Moody's Investors Service Suggests Legal Online Poker Possible

Published Saturday, April 30, 2011 - Online-Casinos.com

Moody's Investors Service a Wall Street New York USA analyst that many investors count on for sound advise on stock market trends has issued an interesting report recently. The firm has suggested the recent Department of Justice indictments of online poker and money processing executives could be just what individual states need to legalize online poker and capitalize on the activity within their own borders.

Moody's reminded investors online gambling was not a threat to land-based casinos and it would be a long time before the individual states actually have the opportunity to legalize online poker and benefit from the revenues that could be generated.
One of the vice presidents with Moody's Investors Service, Peggy Holloway, said the government crackdown halted federal attempts to legalize Internet gambling. "However, we believe states may view this as an opportunity and step up their efforts to legalize intrastate online gambling, particularly Internet poker, on their own," Holloway concluded.
Online poker is estimated to be worth an estimated $4 billion-to-$6 billion-a-year.  The Moody's report said the casino industry looks at the online gambling as a vehicle to enhance its customer base by attracting younger gamblers.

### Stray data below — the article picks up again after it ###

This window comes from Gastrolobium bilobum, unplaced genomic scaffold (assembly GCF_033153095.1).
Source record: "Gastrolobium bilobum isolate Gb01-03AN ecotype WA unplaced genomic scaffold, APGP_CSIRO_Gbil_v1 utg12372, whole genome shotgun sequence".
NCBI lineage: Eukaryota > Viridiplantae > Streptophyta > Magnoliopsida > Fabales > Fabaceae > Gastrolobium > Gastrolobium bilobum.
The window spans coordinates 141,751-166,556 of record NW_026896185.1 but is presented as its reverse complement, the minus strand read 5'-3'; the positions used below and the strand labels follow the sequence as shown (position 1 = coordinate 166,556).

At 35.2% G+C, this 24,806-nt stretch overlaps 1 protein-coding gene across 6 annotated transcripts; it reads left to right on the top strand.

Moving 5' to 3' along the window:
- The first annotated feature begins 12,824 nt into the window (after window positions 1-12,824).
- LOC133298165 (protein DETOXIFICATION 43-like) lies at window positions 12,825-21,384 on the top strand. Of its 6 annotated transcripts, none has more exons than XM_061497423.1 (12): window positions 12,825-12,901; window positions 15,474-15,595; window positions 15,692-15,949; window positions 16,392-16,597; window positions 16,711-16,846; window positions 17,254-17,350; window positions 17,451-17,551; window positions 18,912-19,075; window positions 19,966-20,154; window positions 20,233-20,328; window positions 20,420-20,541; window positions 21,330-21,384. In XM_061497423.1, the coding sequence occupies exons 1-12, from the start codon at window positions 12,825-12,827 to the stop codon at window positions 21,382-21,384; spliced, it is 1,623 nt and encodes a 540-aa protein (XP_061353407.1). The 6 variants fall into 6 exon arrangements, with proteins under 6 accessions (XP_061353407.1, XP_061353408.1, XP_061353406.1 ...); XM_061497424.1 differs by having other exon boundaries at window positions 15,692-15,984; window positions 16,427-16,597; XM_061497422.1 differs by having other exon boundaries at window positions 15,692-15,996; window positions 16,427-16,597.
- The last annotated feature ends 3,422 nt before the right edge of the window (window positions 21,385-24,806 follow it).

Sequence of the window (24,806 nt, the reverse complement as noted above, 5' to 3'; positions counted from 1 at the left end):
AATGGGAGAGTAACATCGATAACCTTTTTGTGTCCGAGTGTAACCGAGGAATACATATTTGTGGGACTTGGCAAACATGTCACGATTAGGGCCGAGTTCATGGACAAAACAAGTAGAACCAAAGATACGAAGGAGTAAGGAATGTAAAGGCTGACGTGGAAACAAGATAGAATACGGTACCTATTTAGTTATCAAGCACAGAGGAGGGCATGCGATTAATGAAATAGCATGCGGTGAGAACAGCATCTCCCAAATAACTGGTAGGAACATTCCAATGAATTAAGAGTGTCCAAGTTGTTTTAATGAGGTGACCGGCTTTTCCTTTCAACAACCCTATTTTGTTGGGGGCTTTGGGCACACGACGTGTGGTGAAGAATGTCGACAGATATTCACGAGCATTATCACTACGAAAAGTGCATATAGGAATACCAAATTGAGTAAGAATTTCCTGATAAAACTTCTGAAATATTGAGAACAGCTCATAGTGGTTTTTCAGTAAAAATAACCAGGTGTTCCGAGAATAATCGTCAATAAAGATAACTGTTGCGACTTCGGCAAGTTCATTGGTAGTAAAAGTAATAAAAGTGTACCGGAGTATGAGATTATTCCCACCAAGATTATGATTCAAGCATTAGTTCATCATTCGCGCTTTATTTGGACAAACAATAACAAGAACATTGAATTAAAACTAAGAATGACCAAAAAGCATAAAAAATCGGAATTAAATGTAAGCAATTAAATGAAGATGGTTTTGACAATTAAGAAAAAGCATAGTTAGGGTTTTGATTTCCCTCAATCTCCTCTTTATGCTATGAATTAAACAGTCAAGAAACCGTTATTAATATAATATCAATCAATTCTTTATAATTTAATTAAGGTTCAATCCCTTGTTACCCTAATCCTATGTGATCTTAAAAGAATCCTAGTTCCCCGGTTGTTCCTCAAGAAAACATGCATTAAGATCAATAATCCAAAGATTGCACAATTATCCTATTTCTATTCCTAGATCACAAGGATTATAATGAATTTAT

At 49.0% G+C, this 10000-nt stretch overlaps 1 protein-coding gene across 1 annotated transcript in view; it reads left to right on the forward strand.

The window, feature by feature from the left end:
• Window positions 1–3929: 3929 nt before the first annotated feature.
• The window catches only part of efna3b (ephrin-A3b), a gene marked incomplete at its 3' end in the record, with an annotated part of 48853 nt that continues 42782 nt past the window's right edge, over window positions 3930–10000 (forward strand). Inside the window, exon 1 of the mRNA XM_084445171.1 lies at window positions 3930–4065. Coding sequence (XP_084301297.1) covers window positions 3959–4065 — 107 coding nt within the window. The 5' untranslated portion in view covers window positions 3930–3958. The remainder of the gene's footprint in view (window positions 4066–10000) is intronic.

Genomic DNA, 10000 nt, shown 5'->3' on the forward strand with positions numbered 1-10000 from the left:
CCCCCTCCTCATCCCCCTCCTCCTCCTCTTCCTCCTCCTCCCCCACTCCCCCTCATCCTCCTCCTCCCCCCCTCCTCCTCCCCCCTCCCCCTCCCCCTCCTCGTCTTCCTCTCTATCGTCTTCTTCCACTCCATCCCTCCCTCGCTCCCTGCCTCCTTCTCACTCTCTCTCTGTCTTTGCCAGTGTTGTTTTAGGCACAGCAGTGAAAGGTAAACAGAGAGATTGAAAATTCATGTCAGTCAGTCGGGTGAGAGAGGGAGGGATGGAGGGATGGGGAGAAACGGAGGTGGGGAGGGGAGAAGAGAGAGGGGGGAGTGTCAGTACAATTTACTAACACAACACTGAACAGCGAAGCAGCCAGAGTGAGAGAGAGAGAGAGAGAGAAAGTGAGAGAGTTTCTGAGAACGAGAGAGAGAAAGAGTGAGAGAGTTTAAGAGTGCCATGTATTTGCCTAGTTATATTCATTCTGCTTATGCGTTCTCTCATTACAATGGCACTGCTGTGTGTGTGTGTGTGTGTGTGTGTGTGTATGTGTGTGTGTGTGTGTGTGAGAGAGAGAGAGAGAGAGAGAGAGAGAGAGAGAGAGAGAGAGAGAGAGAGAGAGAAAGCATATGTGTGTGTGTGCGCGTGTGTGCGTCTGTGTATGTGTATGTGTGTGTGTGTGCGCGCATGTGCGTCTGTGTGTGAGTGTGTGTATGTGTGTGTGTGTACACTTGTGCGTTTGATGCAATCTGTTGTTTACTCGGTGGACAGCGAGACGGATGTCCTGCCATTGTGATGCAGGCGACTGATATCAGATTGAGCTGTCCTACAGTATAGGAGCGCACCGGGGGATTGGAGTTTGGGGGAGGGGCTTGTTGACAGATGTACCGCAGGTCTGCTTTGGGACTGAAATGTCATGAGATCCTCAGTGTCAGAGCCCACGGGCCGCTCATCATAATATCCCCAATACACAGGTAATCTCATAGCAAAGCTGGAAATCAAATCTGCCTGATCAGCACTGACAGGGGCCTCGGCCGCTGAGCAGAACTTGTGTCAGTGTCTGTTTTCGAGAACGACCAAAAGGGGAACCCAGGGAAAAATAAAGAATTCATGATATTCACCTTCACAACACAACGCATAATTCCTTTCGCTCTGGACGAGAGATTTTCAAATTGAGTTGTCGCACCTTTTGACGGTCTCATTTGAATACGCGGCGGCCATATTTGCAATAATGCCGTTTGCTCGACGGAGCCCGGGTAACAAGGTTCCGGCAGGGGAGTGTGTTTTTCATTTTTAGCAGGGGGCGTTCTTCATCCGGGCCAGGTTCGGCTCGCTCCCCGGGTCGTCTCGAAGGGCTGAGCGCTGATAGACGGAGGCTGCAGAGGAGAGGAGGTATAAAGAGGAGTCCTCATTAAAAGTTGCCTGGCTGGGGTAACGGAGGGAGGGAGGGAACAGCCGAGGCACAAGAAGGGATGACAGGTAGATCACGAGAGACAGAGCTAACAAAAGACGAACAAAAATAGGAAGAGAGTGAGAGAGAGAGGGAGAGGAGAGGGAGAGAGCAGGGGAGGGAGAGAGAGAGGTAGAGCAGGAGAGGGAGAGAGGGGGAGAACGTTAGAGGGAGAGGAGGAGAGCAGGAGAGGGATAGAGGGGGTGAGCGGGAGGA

The investment service pointed to Caesars Entertainment Corp., which operates the World Series of Poker, suggesting because of brand recognition, Caesars Entertainment Corp. "would have the upper hand." 
Caesars Entertainment has already established a partnership agreement with British online gaming company 888 on World Series of Poker Internet gaming sites in the U.K. Italy and France.
Caesars Chief Executive Officer, Gary Loveman said in a piece published by CNNmoney.com that it was his opinion that the shutdowns won't change the desire of millions of Americans to play online poker. "Instead, the question is this: Should we seize the moment to legalize online poker, permit a safe and legitimate industry in the U.S., and bring these jobs and revenues home?" Loveman said. "Unequivocally, the answer is yes."

 

 

 

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